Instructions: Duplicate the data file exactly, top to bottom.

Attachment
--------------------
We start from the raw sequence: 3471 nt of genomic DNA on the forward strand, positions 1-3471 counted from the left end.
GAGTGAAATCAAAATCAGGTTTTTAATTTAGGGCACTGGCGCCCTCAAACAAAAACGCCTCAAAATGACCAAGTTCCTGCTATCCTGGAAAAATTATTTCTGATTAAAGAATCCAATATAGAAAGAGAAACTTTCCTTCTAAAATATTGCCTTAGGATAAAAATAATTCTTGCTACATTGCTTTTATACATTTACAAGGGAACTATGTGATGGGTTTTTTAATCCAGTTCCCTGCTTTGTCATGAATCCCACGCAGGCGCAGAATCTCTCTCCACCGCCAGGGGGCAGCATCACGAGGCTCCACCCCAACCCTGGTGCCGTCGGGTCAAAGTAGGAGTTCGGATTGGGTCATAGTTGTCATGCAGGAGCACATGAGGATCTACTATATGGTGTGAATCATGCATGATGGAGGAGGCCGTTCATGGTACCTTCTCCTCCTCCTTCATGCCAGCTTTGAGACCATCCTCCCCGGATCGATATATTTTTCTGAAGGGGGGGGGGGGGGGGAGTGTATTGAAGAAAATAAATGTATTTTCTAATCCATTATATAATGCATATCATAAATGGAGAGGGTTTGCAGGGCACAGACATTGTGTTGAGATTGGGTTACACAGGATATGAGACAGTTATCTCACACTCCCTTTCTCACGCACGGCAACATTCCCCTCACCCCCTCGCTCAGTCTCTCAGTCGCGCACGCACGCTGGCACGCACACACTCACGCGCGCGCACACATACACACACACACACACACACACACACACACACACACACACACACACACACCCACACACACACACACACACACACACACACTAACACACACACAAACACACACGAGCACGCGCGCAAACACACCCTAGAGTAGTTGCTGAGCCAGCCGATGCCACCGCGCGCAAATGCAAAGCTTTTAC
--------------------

We start from the raw sequence: 3471 nt of genomic DNA on the forward strand, positions 1-3471 counted from the left end.
GAGTGAAATCAAAATCAGGTTTTTAATTTAGGGCACTGGCGCCCTCAAACAAAAACGCCTCAAAATGACCAAGTTCCTGCTATCCTGGAAAAATTATTTCTGATTAAAGAATCCAATATAGAAAGAGAAACTTTCCTTCTAAAATATTGCCTTAGGATAAAAATAATTCTTGCTACATTGCTTTTATACATTTACAAGGGAACTATGTGATGGGTTTTTTAATCCAGTTCCCTGCTTTGTCATGAATCCCACGCAGGCGCAGAATCTCTCTCCACCGCCAGGGGGCAGCATCACGAGGCTCCACCCCAACCCTGGTGCCGTCGGGTCAAAGTAGGAGTTCGGATTGGGTCATAGTTGTCATGCAGGAGCACATGAGGATCTACTATATGGTGTGAATCATGCATGATGGAGGAGGCCGTTCATGGTACCTTCTCCTCCTCCTTCATGCCAGCTTTGAGACCATCCTCCCCGGATCGATATATTTTTCTGAAGGGGGGGGGGGGGGGGAGTGTATTGAAGAAAATAAATGTATTTTCTAATCCATTATATAATGCATATCATAAATGGAGAGGGTTTGCAGGGCACAGACATTGTGTTGAGATTGGGTTACACAGGATATGAGACAGTTATCTCACACTCCCTTTCTCACGCACGGCAACATTCCCCTCACCCCCTCGCTCAGTCTCTCAGTCGCGCACGCACGCTGGCACGCACACACTCACGCGCGCGCACACATACACACACACACACACACACACACACACACACACACACACACACACACACCCACACACACACACACACACACACACACACTAACACACACACAAACACACACGAGCACGCGCGCAAACACACCCTAGAGTAGTTGCTGAGCCAGCCGATGCCACCGCGCGCAAATGCAAAGCTTTTAC